New Wrinkle To Marijuana ETFs

December 03, 2018

Broker-Dealer As Custodian

Innovation Shares is proposing a different approach. The proposed fund would use a broker-dealer for its custodian instead of a bank. (No custodian or transfer agent is listed in the Innovation Shares prospectus, but Innovation and its subadvisor confirmed to that several broker-dealer firms have expressed serious interest. No names appear because the agreement has not yet been finalized.)

Most ETFs rely on banks to custody stocks, in part because of their existing custody infrastructure for other investment vehicles. Banks also offer one-stop shopping, often providing a fund with custody services, fund accounting and administration, and transfer agency all at once (read: "How The ETF Sausage Gets Made").

Yet a broker-dealer is also capable of holding stocks on behalf of a registered investment company, such as a mutual fund or ETF, making them a "perfectly legitimate custodian," says Kip Meadows, CEO of The Nottingham Company, which is listed as the proposed ETF’s administrator and is affiliated with OBP Capital, LLC, the listed fund advisor.

Furthermore, says Meadows, broker-dealers have more flexibility to hold marijuana stocks on behalf of their clients, because they have no need to satisfy federal banking laws.

"The broker-dealer community is more comfortable [holding cannabis stocks] because they already do so" in other contexts, said Meadows. "It would be a blatant hypocrisy for the SEC to say they can't custody stocks [for a '40 Act fund] that they've already approved under a '33 Act filing."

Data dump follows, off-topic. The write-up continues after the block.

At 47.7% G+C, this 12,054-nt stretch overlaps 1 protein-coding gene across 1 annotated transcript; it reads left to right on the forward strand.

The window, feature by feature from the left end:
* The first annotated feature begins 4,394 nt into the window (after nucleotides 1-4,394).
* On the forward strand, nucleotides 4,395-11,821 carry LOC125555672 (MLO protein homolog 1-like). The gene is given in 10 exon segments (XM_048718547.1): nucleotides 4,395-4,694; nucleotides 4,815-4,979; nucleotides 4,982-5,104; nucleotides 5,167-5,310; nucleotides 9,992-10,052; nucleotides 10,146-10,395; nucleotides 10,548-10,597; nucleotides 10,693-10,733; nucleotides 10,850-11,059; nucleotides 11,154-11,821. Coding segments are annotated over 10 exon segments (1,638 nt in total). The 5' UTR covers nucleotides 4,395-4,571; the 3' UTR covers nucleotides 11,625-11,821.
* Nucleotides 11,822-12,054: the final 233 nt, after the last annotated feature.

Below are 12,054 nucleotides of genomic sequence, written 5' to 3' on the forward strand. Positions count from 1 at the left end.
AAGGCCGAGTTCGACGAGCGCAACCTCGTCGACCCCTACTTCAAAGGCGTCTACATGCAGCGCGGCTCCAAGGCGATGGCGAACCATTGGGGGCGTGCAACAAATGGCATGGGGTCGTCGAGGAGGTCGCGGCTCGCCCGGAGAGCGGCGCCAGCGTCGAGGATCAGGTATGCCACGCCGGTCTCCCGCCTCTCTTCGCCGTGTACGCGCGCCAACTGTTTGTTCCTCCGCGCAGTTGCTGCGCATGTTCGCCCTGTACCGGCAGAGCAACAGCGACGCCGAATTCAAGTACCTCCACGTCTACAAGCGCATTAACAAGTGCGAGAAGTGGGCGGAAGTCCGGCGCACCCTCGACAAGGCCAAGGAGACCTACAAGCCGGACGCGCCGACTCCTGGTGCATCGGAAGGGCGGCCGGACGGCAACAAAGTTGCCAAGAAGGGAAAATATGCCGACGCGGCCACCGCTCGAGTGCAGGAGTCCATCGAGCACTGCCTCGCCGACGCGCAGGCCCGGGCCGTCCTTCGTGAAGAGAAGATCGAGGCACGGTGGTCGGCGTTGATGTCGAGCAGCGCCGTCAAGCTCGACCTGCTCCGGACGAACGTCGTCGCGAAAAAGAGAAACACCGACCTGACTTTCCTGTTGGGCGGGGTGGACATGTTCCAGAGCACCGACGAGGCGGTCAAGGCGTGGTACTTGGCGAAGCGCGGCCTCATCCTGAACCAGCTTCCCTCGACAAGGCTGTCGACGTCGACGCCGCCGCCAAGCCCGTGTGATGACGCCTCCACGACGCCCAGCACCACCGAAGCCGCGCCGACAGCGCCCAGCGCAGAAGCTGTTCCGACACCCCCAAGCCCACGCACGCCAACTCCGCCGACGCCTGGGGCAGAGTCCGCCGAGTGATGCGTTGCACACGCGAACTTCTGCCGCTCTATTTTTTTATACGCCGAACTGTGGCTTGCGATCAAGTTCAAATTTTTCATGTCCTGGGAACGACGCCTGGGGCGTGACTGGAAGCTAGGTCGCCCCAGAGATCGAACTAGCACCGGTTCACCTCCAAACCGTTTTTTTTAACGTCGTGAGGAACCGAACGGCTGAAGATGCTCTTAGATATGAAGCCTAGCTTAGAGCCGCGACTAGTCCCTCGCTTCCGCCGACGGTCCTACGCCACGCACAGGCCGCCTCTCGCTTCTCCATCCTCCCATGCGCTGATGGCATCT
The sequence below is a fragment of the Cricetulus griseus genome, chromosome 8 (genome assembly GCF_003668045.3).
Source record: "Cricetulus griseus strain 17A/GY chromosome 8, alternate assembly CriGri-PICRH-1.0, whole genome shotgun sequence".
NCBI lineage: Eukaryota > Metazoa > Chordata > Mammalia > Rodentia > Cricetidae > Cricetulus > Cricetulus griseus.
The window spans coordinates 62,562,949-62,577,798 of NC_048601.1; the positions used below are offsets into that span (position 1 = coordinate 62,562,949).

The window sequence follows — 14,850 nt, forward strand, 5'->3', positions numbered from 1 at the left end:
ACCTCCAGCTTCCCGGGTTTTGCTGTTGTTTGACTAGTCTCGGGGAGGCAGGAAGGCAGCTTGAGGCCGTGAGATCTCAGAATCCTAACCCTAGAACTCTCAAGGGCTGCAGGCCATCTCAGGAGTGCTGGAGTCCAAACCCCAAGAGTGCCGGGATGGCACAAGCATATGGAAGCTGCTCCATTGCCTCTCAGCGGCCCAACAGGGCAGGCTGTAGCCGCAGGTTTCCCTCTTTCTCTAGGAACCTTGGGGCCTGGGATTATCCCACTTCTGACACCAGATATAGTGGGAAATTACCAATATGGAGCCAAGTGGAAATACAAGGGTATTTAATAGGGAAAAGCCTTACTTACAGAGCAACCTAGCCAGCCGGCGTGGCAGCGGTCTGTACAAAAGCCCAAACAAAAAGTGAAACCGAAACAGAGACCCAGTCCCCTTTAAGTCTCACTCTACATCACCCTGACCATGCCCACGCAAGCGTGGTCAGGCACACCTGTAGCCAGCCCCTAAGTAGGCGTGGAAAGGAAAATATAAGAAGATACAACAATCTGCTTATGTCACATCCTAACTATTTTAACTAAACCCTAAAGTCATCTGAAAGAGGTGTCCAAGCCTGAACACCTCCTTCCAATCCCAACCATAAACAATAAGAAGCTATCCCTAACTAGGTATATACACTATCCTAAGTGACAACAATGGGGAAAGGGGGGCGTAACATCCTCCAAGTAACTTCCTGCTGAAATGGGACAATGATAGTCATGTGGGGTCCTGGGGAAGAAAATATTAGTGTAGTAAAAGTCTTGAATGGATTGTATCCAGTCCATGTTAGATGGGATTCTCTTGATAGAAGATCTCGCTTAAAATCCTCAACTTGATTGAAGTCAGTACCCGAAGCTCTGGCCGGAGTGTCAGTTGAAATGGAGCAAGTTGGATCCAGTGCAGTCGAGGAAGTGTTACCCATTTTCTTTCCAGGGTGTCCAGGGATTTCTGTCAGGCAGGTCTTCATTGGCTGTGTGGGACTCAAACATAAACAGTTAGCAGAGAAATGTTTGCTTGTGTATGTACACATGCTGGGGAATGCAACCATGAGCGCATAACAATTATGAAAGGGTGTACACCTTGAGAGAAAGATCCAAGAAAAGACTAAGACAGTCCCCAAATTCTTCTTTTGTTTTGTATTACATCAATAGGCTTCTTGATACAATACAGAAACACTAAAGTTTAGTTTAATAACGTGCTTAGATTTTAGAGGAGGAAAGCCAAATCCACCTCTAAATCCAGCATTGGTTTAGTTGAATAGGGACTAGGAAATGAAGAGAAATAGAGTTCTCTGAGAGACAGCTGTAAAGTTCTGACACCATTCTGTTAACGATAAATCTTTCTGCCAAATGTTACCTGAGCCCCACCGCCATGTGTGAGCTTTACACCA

Higher Costs … Maybe

The downside of using a broker-dealer to custody stocks is that doing so may require an additional audit with the SEC, if that broker-dealer is a private entity.

Under the so-called custody rule, the SEC requires custodians for pooled investment vehicles (such as ETFs) to undergo an annual "surprise" audit of the assets within those funds, unless they are already subject to an annual audit by the Public Company Accounting Oversight Board. As such, publicly traded banks would be exempt from the surprise audit, but privately traded broker-dealers wouldn’t.

That can increase the costs of annual audit requirements by roughly 50%, says Meadows.

However, he added, "It's a manageable fund expense. We feel that we can save on other fund expenses to offset," including by splitting up custody services, transfer agency, fund accounting and administration across several smaller entities, including affiliates of Nottingham, to reduce cost.

But the audits are "just the cost of doing business, and the investor will either understand that or not," said Meadows, adding that ultimately the end investor may not even see much impact, given that many ETFs have an expense cap. (He did not specify whether the proposed marijuana fund would have an expense cap.)

It is unclear whether using a broker-dealer to custody stocks would make the Innovation Shares' proposed fund more or less expensive than the existing ETFMG fund. MJ costs 0.75% annually. No expense ratio is yet listed in the prospectus of the Innovation Shares filing.

Contact Lara Crigger at [email protected]

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